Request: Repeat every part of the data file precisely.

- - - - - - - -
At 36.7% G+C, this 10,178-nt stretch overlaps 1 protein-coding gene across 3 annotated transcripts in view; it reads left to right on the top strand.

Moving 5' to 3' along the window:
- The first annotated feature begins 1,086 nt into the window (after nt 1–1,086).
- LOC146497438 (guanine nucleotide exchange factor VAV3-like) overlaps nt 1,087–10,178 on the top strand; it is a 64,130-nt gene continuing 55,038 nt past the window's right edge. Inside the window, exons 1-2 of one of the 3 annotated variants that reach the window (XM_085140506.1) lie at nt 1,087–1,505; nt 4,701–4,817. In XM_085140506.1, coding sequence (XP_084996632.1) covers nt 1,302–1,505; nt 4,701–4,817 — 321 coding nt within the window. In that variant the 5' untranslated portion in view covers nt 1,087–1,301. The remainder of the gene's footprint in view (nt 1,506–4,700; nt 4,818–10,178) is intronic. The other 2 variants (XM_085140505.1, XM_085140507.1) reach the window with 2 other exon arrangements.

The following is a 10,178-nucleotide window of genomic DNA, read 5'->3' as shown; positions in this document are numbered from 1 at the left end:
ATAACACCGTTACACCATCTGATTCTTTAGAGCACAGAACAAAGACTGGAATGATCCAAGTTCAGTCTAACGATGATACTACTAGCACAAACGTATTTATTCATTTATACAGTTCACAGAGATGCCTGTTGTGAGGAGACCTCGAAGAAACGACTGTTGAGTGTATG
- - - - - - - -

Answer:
At 36.7% G+C, this 10,178-nt stretch overlaps 1 protein-coding gene across 3 annotated transcripts in view; it reads left to right on the top strand.

Moving 5' to 3' along the window:
- The first annotated feature begins 1,086 nt into the window (after nt 1–1,086).
- LOC146497438 (guanine nucleotide exchange factor VAV3-like) overlaps nt 1,087–10,178 on the top strand; it is a 64,130-nt gene continuing 55,038 nt past the window's right edge. Inside the window, exons 1-2 of one of the 3 annotated variants that reach the window (XM_085140506.1) lie at nt 1,087–1,505; nt 4,701–4,817. In XM_085140506.1, coding sequence (XP_084996632.1) covers nt 1,302–1,505; nt 4,701–4,817 — 321 coding nt within the window. In that variant the 5' untranslated portion in view covers nt 1,087–1,301. The remainder of the gene's footprint in view (nt 1,506–4,700; nt 4,818–10,178) is intronic. The other 2 variants (XM_085140505.1, XM_085140507.1) reach the window with 2 other exon arrangements.

The following is a 10,178-nucleotide window of genomic DNA, read 5'->3' as shown; positions in this document are numbered from 1 at the left end:
ATAACACCGTTACACCATCTGATTCTTTAGAGCACAGAACAAAGACTGGAATGATCCAAGTTCAGTCTAACGATGATACTACTAGCACAAACGTATTTATTCATTTATACAGTTCACAGAGATGCCTGTTGTGAGGAGACCTCGAAGAAACGACTGTTGAGTGTATG